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Bionic fungicide physcion controls gray mold in tomato: possible modes of action

Xiang, Libo, Xue, Minfeng, Yang, Lijun, Gong, Shuangjun, Yu, Dazhao
Journal of general plant pathology 2019 v.85 no.1 pp. 57-65
boscalid, catechol oxidase, crop production, disease incidence, field experimentation, gray mold, growth promotion, integrated pest management, mechanism of action, peroxidase, phenylalanine ammonia-lyase, plant growth, polyphenols, pyrimethanil, tomatoes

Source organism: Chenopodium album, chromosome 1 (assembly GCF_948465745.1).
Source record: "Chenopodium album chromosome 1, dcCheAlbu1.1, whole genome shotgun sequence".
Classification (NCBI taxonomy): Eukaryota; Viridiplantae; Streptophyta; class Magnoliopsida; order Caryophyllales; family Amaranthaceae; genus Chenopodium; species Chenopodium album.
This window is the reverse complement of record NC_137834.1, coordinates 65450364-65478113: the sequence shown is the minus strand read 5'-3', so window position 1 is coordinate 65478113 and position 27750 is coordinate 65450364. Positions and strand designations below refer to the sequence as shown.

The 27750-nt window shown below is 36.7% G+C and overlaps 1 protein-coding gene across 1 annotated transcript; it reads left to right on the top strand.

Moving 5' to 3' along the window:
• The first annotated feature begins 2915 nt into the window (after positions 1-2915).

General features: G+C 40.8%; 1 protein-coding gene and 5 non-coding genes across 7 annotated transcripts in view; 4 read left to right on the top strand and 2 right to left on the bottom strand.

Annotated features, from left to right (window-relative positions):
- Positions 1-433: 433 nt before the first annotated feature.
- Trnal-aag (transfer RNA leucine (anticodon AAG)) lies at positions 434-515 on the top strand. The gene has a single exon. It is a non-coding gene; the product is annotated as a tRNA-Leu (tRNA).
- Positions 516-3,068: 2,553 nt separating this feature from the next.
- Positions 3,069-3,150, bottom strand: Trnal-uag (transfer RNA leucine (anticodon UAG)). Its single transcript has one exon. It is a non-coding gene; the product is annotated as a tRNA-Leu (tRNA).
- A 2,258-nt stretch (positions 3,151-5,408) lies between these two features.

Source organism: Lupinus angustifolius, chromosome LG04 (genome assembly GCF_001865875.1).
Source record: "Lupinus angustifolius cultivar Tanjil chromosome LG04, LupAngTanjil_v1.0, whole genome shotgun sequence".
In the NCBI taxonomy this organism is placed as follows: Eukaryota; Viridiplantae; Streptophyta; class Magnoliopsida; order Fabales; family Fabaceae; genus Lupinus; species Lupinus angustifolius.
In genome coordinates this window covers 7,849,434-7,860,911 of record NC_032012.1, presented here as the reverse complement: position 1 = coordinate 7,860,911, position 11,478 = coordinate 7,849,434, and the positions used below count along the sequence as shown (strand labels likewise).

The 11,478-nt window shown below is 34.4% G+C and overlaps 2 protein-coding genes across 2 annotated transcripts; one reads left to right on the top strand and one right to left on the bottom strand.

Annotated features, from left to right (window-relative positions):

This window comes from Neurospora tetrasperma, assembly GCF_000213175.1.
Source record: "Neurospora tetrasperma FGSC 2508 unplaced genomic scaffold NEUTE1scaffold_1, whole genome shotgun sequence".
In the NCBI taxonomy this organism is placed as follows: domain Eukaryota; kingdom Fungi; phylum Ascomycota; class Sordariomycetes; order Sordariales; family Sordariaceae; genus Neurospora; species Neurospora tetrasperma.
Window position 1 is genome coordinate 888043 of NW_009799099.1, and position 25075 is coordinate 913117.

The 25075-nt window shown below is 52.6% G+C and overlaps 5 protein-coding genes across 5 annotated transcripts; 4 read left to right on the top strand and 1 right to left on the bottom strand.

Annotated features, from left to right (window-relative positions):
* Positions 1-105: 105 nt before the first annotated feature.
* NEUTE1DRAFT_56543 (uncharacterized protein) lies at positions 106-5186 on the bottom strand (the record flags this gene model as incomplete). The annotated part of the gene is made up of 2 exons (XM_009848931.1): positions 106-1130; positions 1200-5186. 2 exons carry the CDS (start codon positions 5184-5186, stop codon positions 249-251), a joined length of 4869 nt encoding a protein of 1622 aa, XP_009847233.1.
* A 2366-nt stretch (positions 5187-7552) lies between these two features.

In this investigation of the efficacy of the natural product physcion for the control of gray mold of tomato in the field and possible modes of action, physcion was significantly less effective in in vitro antifungal tests than synthetic fungicides pyrimethanil and boscalid. However, in greenhouse tests, physcion dramatically reduced the severity of gray mold on tomato plants. We further found elevated activity of several enzymes associated with the synthesis of phenolic compounds and plant defense reactions, including phenylalanine ammonia-lyase, peroxidase, and polyphenol oxidase. Physcion also significantly increased plant growth, indicating that it can also act as a growth promoter in tomato. The results from two consecutive years of field trials revealed that the application of physcion at a rate of 9 g a.i./ha reduced disease incidence between 63.44 and 69.79%, comparable to the fungicide pyrimethanil. Together, these results indicate that although physcion had little direct effect on the growth of B. cinerea, it increased tomato performance by stimulating an endogenous plant defense response and acting as a growth promoter. The study therefore provides strong evidence that physcion provides an alternative treatment for the management of gray mold in organic and low input tomato production and in traditional integrated pest management programs.